• Contained infection usually becomes hyalinized and calcified
  • Reactivation may occur with diminished immune status
  • Usually infection is contained, 5% - 10% develop active disease, but 30% with HIV
  • Spread to GI tract via swallowed bacteria, hematogenous spread, direct extension from infected lymph nodes or Fallopian tube
  • Ileocecum a favored site in GI tract due to abundance of lymphoid tissue
Clinical Features
  • Usually chronic disease is present for months
  • Generally weight loss, fever, abdominal pain, diarrhea and often a palpable abdominal mass
  • May see night sweats, anorexia, GI bleeding, malabsorption
  • Perforation or intestinal obstruction may occur
Diagnosis
  • Diagnosis may be established by biopsy with demonstration of microorganisms with special stain, culture or molecular techniques
Laboratory
  • Nucleic acid amplification tests and PCR based assays, Xpert MTB / RIF test detects TB and rifampicin resistance, auramine-rhodamine or Ziehl-Neelsen smear of fresh tissue, Ziehl-Neelsen or Kinyoun stain of paraffin embedded tissue, culture (long turnaround time but recommended for confirmation)
  • Detection of antibiotic resistance is important (multidrug resistant or extensively drug resistant TB)
Radiology Description
  • Early nodular mucosal thickening with loss of symmetry in the fold pattern
  • May see fissures, sinus tracts, fistulae (rare), ulceration (perpendicular to long axis, cf. Crohn's disease), perforation
  • Obliteration of ileocecal angle with widely patent ileocecal valve
  • Rapid emptying of inflamed terminal ileum (Stierlin sign)
  • Often associated mesenteric lymphadenopathy with increased mesenteric thickness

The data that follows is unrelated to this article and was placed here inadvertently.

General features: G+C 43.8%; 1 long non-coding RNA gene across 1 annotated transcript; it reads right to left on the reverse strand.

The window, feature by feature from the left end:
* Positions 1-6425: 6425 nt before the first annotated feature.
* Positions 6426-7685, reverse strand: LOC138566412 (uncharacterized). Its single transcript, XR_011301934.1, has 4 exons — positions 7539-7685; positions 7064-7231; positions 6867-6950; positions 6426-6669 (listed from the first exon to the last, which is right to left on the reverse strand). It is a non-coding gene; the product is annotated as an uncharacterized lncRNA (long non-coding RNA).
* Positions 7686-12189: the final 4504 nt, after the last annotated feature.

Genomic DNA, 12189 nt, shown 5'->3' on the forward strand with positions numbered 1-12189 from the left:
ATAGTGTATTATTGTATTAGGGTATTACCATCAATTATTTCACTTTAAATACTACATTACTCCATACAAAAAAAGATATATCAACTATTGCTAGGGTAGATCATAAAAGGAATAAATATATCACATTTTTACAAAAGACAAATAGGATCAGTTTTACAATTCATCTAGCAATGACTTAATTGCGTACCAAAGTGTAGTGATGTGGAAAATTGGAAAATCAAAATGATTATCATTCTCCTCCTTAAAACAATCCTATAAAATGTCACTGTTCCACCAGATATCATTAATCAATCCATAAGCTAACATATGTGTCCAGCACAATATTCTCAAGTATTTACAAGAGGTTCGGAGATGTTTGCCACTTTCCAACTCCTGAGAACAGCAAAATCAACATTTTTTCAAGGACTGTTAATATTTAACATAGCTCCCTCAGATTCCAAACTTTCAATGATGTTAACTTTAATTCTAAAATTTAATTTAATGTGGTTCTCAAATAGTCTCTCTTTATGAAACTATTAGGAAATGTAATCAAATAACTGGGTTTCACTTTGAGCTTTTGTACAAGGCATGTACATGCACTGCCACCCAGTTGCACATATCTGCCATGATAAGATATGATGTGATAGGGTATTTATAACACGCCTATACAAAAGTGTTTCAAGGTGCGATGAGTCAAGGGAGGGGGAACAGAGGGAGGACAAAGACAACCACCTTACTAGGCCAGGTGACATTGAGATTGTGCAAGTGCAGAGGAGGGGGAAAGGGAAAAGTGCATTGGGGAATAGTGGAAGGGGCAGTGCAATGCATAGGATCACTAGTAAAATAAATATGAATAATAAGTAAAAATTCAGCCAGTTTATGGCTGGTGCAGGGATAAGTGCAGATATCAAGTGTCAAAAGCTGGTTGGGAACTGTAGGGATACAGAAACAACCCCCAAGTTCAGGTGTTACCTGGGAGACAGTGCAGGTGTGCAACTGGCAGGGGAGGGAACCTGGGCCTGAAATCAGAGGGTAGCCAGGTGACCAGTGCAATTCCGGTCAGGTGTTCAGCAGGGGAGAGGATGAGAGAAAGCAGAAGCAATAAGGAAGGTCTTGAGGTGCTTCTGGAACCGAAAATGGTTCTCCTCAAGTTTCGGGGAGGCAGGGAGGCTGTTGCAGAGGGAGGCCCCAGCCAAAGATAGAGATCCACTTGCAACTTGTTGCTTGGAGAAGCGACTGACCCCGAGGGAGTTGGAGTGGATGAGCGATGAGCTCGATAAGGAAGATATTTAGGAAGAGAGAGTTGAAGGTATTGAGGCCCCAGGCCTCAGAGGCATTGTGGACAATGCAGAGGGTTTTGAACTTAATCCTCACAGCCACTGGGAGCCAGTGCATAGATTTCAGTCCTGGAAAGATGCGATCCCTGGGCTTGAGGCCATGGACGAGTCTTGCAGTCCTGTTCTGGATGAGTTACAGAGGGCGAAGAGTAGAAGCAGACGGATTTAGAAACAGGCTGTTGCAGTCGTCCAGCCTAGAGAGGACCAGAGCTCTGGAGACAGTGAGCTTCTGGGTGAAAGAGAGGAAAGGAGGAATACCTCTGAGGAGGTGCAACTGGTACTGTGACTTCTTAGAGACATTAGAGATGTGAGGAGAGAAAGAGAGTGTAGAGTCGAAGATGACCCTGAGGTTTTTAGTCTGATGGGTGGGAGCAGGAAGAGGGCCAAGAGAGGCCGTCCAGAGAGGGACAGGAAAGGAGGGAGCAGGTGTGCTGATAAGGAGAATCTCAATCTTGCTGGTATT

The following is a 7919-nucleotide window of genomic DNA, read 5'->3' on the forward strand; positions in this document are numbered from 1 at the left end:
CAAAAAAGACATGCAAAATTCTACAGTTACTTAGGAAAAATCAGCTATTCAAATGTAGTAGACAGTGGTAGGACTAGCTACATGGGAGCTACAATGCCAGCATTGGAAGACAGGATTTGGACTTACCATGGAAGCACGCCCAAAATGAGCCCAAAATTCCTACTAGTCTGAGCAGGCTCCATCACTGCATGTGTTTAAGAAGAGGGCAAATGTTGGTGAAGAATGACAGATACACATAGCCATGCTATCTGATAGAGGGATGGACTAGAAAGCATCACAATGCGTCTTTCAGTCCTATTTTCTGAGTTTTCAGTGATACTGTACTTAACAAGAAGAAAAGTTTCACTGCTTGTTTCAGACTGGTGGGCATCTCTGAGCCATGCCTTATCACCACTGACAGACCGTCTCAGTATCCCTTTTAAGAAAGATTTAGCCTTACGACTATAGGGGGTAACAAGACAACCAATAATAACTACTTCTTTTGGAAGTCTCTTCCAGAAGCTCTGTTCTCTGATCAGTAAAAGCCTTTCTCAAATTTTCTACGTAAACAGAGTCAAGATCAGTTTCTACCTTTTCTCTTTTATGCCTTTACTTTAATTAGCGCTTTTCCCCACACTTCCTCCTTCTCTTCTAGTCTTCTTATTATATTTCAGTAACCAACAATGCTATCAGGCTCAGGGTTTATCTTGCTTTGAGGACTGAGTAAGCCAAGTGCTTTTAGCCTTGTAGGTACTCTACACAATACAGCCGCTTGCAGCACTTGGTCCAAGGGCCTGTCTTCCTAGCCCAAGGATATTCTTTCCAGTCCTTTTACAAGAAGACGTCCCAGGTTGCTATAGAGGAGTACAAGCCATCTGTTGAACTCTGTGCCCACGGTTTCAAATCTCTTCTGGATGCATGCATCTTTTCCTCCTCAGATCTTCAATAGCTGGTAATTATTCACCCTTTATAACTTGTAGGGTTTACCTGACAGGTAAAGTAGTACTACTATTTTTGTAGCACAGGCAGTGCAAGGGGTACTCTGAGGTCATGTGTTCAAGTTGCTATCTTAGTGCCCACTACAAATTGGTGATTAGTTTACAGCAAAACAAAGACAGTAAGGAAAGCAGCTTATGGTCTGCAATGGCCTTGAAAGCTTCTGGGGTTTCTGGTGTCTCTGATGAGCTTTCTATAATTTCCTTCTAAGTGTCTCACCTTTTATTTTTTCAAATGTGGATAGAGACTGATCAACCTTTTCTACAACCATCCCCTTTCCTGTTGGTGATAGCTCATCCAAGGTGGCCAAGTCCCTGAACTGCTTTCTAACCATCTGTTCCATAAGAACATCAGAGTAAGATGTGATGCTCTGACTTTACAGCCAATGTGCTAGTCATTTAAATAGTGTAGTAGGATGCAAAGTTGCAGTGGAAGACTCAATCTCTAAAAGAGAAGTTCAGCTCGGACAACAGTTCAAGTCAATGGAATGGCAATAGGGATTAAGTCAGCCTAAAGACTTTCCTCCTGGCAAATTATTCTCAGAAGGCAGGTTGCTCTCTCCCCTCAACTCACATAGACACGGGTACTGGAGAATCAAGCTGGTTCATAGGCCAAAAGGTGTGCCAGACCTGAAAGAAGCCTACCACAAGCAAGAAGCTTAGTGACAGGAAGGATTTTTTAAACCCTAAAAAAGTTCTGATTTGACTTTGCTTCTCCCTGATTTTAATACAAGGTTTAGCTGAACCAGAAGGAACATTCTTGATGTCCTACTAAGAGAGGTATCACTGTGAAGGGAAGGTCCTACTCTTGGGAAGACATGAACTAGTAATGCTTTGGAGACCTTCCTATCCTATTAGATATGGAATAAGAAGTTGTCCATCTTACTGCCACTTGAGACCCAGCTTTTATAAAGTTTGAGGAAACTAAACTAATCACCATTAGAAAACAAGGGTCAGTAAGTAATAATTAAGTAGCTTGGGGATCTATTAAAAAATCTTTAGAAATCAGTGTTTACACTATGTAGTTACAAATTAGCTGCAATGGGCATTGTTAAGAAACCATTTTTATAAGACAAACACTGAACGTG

Prognostic Factors
  • Worse prognosis in HIV with low CD4 counts, other immunodepressed states, elderly, debilitated
Case Reports
Treatment
  • Generally isoniazid (INH), rifampin, ethambutol (EMB) and pyrazinamide (PZA) for 6 to 9 months (with HIV an intensive phase of INH, a rifamycin, PZA and EMB for the first 2 months with continuous INH and a rifamycin for the last 4 months)
  • Drug resistant TB is resistant to at least one first line drug, extensively drug resistant is resistant to INH and rifampin, plus at least one of three injectable second line drugs (amikacin, kanamycin or capreomycin)
  • The CDC recommends expert consultation to treat drug resistant and extensively drug resistant TB
Gross Description
  • Ulcerative (most common), hypertrophic and mixed forms are described
  • Usually multiple superficial ulcers perpendicular to long axis of bowel; may see deep ulcers
  • May see thickened mucosal folds, strictures, ulcers, inflammatory nodules; fistulas are rare
Micro Description
  • Caseating granulomas, often confluent and numerous, often cuff of lymphocytes, lymphoid hyperplasia, aphthous to deep ulcers, often architectural distortion
  • AFB stains more likely to be positive in necrotic areas and histiocytes, bacteria may be rare to abundant
  • Hyalinization and calcification with chronicity / treatment
Micro Images

Images hosted on other server:
Missing Image

Caseating granuloma

Positive Stains
Videos


Endoscopy of tuberculosis of ascending colon
Differential Diagnosis